Friday, May 08, 2015

Insight: Mary’s Act of Love

Mary's Act of Love

When you are a student, it could be said you spend your life taking tests. Once, while, in college, I heard of a seminar on how to better take tests and instantly thought to myself, "Is this not a little late?"  In the end, I decided it would not hurt to go and, it was worth it. One thing that was clarified for me was the difference between comparing and contrasting an idea. Many essay tests require the test taker to either contrast or compare a particular concept. If you do not know the difference, your answers will be marked wrong. When a test asks to compare, it means to comment on the similarities between ideas and concepts. And when it states to contrast, you are to discuss dissimilar ideas or concepts. 

The Bible uses both concepts. It is noted in the New Testament that, comparatively speaking, all mankind are sinners in need of grace. But, there is also a contrast, or difference, between those who accept that grace and those who do not. This is the theme of many of the parables and is evident in the parable of the forgiven debtor of Luke 7:41-43-

"There was a certain creditor which had two debtors: the one owed five hundred pence, and the other fifty. And when they had nothing to pay, he frankly forgave them both. Tell me therefore, which of them will love him most? Simon answered and said, I suppose that he, to whom he forgave most. And he said unto him, Thou hast rightly judged." 

The parable reveals that our response to forgiveness makes public whether we have been forgiven much or rather, whether we perceive we have been forgiven much or whether we perceive we have been forgiven little. The implication is that those who believe they have not sinned much, believe they have not been forgiven much. While those who believe that they have sinned much will tend to believe they have been forgiven much. Quantitatively speaking, the love and appreciation demonstrated, will be in proportion to that perception.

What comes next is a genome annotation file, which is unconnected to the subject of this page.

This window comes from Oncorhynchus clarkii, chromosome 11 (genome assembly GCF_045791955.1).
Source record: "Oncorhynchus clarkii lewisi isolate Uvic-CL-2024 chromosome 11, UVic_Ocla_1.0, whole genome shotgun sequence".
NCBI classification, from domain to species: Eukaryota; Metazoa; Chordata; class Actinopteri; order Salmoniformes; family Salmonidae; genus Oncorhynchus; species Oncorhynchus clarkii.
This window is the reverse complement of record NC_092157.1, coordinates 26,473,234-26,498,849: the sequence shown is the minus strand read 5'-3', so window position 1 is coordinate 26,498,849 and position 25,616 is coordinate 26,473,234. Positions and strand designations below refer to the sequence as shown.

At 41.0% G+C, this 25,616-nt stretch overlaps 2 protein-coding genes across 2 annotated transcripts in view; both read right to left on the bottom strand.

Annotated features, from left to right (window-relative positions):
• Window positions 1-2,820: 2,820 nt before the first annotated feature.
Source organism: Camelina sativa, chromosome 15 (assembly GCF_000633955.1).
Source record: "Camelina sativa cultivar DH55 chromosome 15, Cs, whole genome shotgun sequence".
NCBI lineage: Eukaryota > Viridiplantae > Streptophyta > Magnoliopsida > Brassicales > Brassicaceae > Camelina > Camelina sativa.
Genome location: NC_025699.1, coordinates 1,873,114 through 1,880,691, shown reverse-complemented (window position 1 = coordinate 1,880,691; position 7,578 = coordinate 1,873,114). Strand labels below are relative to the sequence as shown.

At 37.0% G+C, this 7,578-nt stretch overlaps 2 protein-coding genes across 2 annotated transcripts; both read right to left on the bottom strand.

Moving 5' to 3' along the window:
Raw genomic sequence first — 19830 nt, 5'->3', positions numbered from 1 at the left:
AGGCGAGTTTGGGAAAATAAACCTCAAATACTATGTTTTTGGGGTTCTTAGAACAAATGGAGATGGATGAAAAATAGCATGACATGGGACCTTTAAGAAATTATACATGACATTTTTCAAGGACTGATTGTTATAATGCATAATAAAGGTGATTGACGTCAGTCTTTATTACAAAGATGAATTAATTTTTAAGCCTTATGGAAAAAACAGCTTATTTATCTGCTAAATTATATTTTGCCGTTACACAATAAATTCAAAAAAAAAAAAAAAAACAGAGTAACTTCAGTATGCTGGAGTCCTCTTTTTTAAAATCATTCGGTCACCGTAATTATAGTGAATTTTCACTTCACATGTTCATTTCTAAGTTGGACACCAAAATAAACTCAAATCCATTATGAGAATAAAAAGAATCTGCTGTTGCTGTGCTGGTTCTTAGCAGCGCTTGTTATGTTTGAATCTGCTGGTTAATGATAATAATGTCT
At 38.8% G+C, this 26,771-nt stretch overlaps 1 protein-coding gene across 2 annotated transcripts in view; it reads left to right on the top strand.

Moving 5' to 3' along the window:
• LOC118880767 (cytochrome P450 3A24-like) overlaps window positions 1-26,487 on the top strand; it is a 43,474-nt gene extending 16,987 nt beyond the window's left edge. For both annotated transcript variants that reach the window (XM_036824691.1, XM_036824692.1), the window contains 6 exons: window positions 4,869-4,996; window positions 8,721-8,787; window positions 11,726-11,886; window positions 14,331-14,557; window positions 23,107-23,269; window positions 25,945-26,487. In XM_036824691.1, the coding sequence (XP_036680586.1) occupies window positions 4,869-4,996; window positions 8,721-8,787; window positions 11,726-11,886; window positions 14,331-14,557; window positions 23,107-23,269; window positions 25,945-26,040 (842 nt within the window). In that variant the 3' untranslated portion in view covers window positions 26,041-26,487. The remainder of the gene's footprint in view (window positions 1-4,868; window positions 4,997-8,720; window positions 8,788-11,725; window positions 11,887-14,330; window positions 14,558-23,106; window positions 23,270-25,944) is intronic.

This parable within the Mary Magdalene story was given to Simon – a Pharisee and former Leper. Christ had healed Simon. And because of this, Simon "threw" a party to thank Jesus. Jesus accepted and attended with His disciples, while Mary showed up at the event, uninvited. Bringing with her a very costly alabaster box filled with spikenard ointment, she broke it and poured the ointment onto Jesus' head. With this same ointment, mingled with her tears, she also bathed Jesus' feet, drying them with her hair.  This incident was considered scandalous by most of the house guests, which included Simon the host. With disdain and indignation, Simon thought to himself, "This man, if he were a prophet, would have known who and what manner of woman this is that toucheth him: for she is a sinner" (Luke 7:39).  Let's look at verse 40 to read Jesus' response, "… Simon, I have somewhat to say unto thee. And [Simon] saith, Master, say on" (Luke7: 40).  The "somewhat" was the parable.  Jesus further explained what He meant by it in verses 44 through 47,